But based on what Lincoln and Nicotero shared with us, that’s not the biggest shock in store tonight.

According to Lincoln, something happens to Rick that, even accounting for the deaths of his wife and (he believes) his infant daughter, will be the most brutal thing he has endured in the show’s history.

“My car explodes if I say anything [more],” jokes the British actor, before finding a way to open up without revealing more than he should.

“I will say that something happens in the finale that when I read it, I called Scott Gimple, the showrunner, because we’ve always been incredibly responsible with the violence in this show. And I just wanted to ask, ‘Is this a step too far?’”
For some fans of the show, though, the prospect of any action at all will be welcome.

This year, AMC divided Season 4 into eight-episode halves, and each episode featured only a few survivors; ultimately, none of the cast appeared in more than half the episodes.

For Lincoln, this format afforded him time to spend with his family. Once shooting began without him, though, he quickly changed his tune.

“I got incredibly bored and wanted to be back on set, so I don’t think I was much comfort to my family,” says Lincoln, 40, who lives on a farm just outside of London with his wife, Gael Anderson (daughter of Jethro Tull singer Ian Anderson) and their two kids, Matilda, 6, and Arthur, 4. “I missed the shoot. I missed being on set.”

As for the story format itself, while some disagree — New York magazine headlined one of its recent weekly recaps of the show, “Man, The Walking Dead is Boring This Season” — Lincoln believes that the slower pace helped flesh out the show’s characters.

Episode 14, in which Carol (Melissa McBride) was forced to kill a young girl, is a case in point. “You think it’s one thing, then it turns that inside out and rips your heart out. It’s astonishingly bold,” says Lincoln.

“There is a necessity to make this an action-packed thrill ride, but you need to do the footwork in character development and story to earn those rewards. There has to be light and shade, otherwise it would be the other way around — is it too bloodthirsty, is it too gory, is it too action-packed? Where’s the character development?”

While Lincoln has enjoyed reading the scripts to see where the show was headed, he let The Post in on a surprising fact about him and “The Walking Dead.” Despite being its star, Lincoln has never seen even one episode of the show that has made him a very recognizable man.

“I hear it’s very good,” jokes Lincoln, who prefers not to watch himself act, and therefore hasn’t in 15 years.

“It’s not an enjoyable experience for me,” he says. “After working for about eight years, I realized that watching myself made me self-conscious. So I stopped.”

(Lincoln has been asked to provide DVD commentary for Episode 14, so he will soon watch his show for the first time. Of the other pop culture touchstone Lincoln was in — the polarizing 2003 Christmas film, “Love Actually,” in which he played a man in love with his best friend’s wife — Lincoln attended the premiere, but says he “watched the other stories but kept my head down during mine, like a weirdo.”)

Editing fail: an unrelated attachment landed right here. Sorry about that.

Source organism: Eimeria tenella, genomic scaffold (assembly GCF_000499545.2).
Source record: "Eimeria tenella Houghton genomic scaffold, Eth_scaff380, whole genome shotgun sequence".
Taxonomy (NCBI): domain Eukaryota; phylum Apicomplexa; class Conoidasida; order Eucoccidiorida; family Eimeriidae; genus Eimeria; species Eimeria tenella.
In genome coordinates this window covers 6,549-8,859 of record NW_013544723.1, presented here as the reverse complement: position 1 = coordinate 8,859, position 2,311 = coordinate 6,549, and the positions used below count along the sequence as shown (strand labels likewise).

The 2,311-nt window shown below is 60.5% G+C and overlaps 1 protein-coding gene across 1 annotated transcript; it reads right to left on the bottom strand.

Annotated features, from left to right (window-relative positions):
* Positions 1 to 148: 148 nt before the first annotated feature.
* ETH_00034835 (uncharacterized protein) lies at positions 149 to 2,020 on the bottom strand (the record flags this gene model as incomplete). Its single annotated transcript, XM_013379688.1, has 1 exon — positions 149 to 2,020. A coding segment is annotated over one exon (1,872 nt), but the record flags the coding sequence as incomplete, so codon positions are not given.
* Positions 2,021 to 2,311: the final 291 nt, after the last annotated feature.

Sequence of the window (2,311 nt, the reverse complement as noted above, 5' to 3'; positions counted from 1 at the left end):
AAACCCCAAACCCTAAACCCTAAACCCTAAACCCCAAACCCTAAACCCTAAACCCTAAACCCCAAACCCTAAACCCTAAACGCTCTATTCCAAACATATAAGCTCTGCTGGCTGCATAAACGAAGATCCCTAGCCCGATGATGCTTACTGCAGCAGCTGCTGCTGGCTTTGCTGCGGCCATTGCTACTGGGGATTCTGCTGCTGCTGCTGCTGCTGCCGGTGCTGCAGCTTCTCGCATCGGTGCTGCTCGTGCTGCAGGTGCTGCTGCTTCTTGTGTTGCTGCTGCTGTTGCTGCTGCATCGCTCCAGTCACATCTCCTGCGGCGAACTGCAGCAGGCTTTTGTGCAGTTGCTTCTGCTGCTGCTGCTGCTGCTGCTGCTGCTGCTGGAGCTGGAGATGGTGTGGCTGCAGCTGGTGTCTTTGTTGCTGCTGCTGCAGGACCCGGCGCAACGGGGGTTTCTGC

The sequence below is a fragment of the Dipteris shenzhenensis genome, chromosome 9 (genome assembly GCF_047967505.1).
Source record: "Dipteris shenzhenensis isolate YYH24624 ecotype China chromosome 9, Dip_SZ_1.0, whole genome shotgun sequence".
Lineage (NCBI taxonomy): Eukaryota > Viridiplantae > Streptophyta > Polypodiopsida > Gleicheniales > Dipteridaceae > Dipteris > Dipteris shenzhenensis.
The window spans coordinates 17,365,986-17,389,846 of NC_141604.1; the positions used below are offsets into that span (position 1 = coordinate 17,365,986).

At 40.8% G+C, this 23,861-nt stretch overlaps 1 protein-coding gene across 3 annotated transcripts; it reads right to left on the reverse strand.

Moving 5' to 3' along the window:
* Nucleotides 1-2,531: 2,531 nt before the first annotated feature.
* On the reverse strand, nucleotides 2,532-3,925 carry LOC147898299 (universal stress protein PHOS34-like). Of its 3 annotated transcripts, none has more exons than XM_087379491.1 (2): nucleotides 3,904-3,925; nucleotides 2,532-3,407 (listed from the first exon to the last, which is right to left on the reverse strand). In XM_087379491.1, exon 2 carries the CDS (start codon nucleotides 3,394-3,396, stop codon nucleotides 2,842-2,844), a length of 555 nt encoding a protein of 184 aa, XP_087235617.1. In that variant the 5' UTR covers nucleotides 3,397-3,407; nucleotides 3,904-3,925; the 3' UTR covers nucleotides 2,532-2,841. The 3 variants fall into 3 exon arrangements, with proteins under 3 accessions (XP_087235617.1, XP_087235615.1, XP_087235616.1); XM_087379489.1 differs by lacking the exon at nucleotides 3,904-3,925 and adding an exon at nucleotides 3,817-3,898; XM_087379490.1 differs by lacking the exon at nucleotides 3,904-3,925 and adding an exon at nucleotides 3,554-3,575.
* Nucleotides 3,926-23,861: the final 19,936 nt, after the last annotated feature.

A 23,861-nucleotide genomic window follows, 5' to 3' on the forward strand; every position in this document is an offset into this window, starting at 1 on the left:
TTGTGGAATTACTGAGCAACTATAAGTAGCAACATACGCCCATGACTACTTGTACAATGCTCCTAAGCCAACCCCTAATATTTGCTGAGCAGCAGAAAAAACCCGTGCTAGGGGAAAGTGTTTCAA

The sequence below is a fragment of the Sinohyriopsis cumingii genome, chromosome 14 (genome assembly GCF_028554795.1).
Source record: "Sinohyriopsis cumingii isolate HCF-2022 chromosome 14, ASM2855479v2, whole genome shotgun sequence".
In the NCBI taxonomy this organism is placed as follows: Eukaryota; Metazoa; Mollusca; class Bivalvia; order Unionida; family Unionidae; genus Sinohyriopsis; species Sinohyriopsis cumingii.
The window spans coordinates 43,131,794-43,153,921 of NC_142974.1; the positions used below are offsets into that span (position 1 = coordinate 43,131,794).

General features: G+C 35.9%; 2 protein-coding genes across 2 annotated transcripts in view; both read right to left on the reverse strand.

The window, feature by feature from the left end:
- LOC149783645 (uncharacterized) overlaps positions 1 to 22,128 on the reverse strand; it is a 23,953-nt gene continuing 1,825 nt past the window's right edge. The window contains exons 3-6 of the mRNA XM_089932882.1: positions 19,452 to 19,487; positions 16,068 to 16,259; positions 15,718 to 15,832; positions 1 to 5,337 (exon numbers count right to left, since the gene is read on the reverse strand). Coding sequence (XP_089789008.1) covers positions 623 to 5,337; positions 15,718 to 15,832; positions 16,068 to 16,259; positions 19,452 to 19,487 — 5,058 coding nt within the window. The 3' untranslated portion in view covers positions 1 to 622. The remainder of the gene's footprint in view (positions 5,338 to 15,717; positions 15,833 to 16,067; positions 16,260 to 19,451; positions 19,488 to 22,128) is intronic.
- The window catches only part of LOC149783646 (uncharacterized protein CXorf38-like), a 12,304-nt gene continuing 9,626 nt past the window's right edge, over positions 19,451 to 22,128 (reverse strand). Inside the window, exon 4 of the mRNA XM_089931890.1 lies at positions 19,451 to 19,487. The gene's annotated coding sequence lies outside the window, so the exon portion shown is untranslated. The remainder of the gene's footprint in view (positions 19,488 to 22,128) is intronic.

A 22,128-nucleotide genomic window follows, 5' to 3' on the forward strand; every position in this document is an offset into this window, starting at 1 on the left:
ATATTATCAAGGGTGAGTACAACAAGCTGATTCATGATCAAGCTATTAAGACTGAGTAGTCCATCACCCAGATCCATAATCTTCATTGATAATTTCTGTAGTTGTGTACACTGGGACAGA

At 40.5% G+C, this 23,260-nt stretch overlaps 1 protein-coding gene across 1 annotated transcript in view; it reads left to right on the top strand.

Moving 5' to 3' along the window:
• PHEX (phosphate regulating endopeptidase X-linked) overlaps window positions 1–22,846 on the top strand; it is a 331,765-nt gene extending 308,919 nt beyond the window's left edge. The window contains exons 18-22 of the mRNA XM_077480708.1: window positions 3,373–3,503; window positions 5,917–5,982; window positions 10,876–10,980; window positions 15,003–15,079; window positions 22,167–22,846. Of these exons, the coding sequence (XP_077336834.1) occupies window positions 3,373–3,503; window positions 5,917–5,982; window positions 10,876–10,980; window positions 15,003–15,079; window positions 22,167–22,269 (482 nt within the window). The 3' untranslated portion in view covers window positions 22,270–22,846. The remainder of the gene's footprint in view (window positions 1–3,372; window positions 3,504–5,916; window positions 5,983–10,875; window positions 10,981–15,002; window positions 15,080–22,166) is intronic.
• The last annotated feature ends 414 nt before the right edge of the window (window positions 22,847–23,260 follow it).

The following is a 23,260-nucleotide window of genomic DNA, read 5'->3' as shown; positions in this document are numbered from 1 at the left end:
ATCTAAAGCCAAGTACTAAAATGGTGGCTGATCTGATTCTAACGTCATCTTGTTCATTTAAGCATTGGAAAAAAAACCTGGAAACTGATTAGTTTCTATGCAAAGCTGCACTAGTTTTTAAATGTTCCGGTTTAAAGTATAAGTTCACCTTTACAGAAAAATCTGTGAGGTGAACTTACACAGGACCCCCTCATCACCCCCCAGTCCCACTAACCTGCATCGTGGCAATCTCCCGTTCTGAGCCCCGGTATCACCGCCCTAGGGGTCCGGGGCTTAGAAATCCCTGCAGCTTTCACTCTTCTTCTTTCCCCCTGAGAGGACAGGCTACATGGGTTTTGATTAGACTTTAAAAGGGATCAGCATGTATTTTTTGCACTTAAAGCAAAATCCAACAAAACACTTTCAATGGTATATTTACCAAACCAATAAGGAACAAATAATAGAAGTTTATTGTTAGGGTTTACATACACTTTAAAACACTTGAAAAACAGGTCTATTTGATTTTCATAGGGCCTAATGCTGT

But while Lincoln may have a short embarrassment fuse, he’s not above toying with others — namely, his castmate Norman Reedus, who plays the show’s hardened country boy, Daryl Dixon.

When Lincoln and Reedus recently flew to Tokyo for show promotion, Lincoln engineered a prank where a fan with one arm and no legs — Nick Santonastasso, 17, a Vine star thanks to pranks where he scares people while made up like a zombie — hid in a room-service cart in full zombie makeup, then jumped out to scare Reedus.

“My big concern is that I’ve started a war. It’s on,” says Lincoln. “I’m living in fear — not that I’m gonna get killed [on the show], but I fear Norman’s wrath more than anything else. Every moment that is not a prank, he’s planning one.”

As Lincoln keeps looking over his shoulder, though, Rick’s harsher realities illustrate why Lincoln loves this show overall and tonight’s finale in particular, in their demonstrations of how resilient people can be in even the toughest of circumstances.

“The extraordinary thing about human beings is their capacity to heal in real life, and that’s the greatest story we’re telling,” Lincoln says.

“The thing that happens [tonight addresses] that question of, can we ever come back, and can we ever be the same people we once were. Certainly, [the question of] how Rick lives from this point onwards is resolved.”

Source – NY Post

Who lives? Who dies? Who makes it to Terminus? And what is this shocking Rick Grimes storyline we’re hearing so much about? “The Walking Dead” Season 4 finale is just a couple of days away, and Yahoo TV talked to series star Andrew Lincoln, Rick Grimes himself, to get the scoop on just how frightened we should be for Rick and our favorite zombie apocalypse survivors (hint: very).

We talked to Greg Nicotero earlier this week, and we’re worried about Rick in this Season 4 finale.
[Laughing] Yes, and you should be, be afraid. I’ve just spoken to someone who’s seen it… they were freaking out a bit.

We know the Claimers — Joe and his friends, who are travelling with Daryl — are on Rick’s trail, and it seems pretty likely they’ll meet up in the finale. What can you say about that?
Just wait, just wait. We haven’t got long to go [laughing]. They meet, yeah… they would be pretty bad trackers if they didn’t meet, is all I’m saying. But you never know. I’ve got a feeling that… well, something’s going to go down, definitely. I’ll say that.